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(@jwmartin)
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I just finished reading the book "Making Rumours: The Inside Story of the Classic Fleetwood Mac Album" written by one of the producers of the album. He was talking about recording guitar solos and said that Lindsey Buckingham would play a bunch of ideas and the producer would help piece them together by remembering key phrases and licks. One he mentioned specifically was the ending solo in "Go Your Own Way", Lindsey never played that solo that particular way until after the album was recorded. It's at least 3 different ideas pieced together.

Bass player for Undercover


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(@boxboy)
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I'm a hobby player but I'd never try to lay down something I couldn't more or less play well in one go.
I'm big on punch recording though! My DAW Logic Express does an amazing job of stitching the bits together.
I'm working on a small project now where there's a tricky part that will definitely have to be punched in. I play the whole thing well enough to jam on, but I don't feel it's fluid enough for a recorded version.
But a zillion little punches, like some piece of needlepoint...even if it was technically seamless, something would have to be lost in translation. DAWs often give you a tyranny of choice; sometimes you've got to resist. :)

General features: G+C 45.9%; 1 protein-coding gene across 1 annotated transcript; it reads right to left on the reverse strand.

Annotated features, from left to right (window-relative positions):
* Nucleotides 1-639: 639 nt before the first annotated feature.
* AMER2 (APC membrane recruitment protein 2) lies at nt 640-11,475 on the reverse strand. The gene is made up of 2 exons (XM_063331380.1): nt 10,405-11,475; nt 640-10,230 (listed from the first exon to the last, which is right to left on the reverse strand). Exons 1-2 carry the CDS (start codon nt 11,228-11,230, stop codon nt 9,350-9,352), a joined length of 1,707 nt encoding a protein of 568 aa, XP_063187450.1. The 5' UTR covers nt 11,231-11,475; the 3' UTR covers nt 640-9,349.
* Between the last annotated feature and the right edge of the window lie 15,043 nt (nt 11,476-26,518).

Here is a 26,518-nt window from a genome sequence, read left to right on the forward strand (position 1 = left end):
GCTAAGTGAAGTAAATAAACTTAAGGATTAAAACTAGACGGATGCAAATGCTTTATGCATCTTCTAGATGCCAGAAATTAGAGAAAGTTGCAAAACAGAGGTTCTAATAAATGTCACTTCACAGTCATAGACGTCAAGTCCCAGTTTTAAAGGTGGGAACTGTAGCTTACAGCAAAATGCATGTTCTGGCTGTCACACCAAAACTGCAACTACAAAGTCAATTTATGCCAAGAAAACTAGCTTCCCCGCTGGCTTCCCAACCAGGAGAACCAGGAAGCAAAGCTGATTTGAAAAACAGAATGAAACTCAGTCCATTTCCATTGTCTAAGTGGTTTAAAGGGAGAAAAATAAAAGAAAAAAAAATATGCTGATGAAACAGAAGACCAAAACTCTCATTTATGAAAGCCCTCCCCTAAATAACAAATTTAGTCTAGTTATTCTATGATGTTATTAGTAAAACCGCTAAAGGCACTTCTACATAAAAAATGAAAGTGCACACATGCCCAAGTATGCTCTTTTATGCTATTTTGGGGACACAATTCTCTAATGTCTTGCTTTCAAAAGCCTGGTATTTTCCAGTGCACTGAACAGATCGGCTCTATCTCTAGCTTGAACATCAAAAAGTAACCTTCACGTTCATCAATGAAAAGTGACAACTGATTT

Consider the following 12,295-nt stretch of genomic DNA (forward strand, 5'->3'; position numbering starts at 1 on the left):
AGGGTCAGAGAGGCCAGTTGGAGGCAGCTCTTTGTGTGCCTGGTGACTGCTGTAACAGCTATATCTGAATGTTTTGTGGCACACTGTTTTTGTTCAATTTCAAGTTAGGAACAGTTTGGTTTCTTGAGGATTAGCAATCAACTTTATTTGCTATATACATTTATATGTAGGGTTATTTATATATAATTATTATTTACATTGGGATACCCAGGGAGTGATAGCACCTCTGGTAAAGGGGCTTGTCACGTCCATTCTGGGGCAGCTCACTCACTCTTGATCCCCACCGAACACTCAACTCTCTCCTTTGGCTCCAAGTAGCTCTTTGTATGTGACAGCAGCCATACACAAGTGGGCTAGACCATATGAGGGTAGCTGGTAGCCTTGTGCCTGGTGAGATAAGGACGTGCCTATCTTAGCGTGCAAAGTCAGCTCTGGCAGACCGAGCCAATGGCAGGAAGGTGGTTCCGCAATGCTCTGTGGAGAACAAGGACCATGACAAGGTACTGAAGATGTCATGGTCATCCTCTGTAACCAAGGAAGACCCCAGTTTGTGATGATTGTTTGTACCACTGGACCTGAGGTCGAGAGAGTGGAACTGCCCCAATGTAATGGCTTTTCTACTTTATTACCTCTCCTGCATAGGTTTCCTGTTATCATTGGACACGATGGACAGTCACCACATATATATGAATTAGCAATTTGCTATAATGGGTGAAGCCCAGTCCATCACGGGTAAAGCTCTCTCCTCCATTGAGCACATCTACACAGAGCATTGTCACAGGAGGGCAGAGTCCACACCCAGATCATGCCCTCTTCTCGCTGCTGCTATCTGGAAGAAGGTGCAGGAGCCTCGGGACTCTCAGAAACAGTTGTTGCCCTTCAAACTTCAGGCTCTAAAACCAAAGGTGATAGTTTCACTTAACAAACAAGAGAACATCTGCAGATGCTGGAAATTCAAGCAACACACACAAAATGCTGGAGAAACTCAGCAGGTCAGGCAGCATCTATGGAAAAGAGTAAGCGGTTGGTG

Don


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(@trguitar)
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I tend to like to do a seamless recording, live beginning to end. Punch Ins arre easier than ever with digital recording although my 4 track studio was very sophisticated for it's time and could do it. I'd be more apt to do complete solos in different takes though. Again, totally amature here.

"Work hard, rock hard, eat hard, sleep hard,
grow big, wear glasses if you need 'em."
-- The Webb Wilder Credo --


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(@danlasley)
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Roy - what is the scenario? Are you recording a cover and trying to get it "right", or are you recording for an original song?

If you are working on a new song, then using the recording tools to come up with the best phrasing (a la FMac above) makes sense, but then you should be able to replicate your own solo in the future.